As has been previously described, Fairbairn saw psychopathology as being based on the splitting of the original ego into smaller, specialized sub-egos that both minimized parental failures or, offered hope to the child in truly hopeless families. He logically assumed that mental health was based on the process of therapy being able to re-join the split off sub-egos into the central ego. For a detailed discussion of Fairbairn's theory of change see Celani (2016).[24]

I consider that the term "analysis" as a description of psycho-analytical treatment is really a misnomer, and that the chief aim of psycho-analytical treatment is to promote a maximum of "synthesis" of the structures into which the original ego has been split, in the setting of a therapeutic relationship with the analyst. Involved with the achievement of this aim are two further aims, viz. (a) a maximum reduction of persisting infantile dependence, and (b) a maximum reduction of that hatred of the libidinal object which, according to my theory, is ultimately responsible for the original splitting of the ego (italics in the original) (Fairbairn, 1958, p. 380).[23]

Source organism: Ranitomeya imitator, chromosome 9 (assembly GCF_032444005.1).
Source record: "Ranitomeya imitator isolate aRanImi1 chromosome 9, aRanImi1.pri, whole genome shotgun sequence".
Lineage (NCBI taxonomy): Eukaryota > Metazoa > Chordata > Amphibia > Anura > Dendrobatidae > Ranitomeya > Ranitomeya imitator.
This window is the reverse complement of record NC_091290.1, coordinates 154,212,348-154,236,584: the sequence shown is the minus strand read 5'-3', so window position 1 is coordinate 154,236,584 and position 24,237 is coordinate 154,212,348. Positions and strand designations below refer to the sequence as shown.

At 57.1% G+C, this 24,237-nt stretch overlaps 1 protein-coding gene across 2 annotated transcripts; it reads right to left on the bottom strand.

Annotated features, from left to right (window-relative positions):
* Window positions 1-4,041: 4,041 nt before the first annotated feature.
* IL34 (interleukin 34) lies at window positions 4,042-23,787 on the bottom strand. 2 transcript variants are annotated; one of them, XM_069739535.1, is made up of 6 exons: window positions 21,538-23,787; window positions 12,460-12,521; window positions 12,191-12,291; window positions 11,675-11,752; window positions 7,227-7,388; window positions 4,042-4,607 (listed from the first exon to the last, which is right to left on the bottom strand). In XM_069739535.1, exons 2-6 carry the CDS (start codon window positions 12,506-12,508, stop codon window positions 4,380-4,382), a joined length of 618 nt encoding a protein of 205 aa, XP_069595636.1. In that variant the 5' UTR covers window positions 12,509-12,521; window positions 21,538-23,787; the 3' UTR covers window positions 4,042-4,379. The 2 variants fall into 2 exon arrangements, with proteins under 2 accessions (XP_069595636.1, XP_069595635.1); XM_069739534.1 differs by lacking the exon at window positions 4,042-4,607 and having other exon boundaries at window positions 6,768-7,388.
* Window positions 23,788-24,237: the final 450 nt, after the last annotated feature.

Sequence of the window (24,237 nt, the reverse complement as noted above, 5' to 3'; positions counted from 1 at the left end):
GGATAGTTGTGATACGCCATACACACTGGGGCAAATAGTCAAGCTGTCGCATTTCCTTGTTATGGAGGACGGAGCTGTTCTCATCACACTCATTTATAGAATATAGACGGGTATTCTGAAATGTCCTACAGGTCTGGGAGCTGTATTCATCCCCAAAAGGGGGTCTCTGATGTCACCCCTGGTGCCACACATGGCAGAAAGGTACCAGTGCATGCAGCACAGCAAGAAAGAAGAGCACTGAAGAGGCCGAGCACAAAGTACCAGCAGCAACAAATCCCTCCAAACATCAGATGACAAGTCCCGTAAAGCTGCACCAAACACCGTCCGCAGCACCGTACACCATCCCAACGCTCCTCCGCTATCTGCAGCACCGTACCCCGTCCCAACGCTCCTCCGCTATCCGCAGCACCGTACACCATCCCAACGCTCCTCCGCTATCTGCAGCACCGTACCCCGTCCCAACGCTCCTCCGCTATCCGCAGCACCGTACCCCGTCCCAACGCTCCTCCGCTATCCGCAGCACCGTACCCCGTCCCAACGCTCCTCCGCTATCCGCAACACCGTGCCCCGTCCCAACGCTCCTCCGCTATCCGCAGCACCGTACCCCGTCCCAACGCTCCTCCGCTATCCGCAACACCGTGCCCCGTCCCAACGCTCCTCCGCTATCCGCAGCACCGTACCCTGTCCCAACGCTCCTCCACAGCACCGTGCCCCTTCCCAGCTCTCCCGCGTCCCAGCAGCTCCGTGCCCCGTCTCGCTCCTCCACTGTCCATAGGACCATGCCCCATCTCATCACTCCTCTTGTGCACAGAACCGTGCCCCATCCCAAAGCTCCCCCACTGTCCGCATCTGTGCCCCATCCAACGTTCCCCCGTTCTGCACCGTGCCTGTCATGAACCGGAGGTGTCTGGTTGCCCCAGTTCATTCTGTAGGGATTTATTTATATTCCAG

Fairbairn's model is once again consistent as the treatment goals are reversals of the origins of psychopathology. In this quote, Fairbairn sees that one of the basic "repairs" needed by patients is a reduction of their dependency, that is reversal of their developmental blocks. Actively promoting emotional growth in patients was disallowed by classical psychoanalysis as it was seen as giving in to the patients needs. Object Relations Theory has no such prohibitions, although direct help is never advocated. Rather, the therapist attention to the patient's goals and interest is often enough to restart the patient's stunted development (Celani, 2005).[20] The second issue that Fairbairn cited is far more difficult to handle. He recognized that the patients hate of his needed mother (or father) had to be lessened if the antilibidinal ego was to give up its fight with the rejecting object. As previously mentioned, the antilibidinal ego is not generally conscious and therefore the first job of the analyst is to loosen up the material hidden in the antilibidinal ego so that it can be discussed in a new light. The "new light" is the application of adult logic to previously split off memories that were "primitive" ( filled with emotion and not understood by the individual) and an acceptance of what once happened without the helpless rage and despair of a needy infant or toddler (Celani, 2010).[15] This occurs in the safety of the consulting room, with the support of a good object where the patient and therapist explore what happened to him/her, (and often to their siblings as well) during their childhood. The approach is not designed to minimize or excuse the parent's behavior but rather to understand what happened and why it happened in the first place. Naturally, the whole process is vulnerable to derailment because of severe resistance on the part of the patient.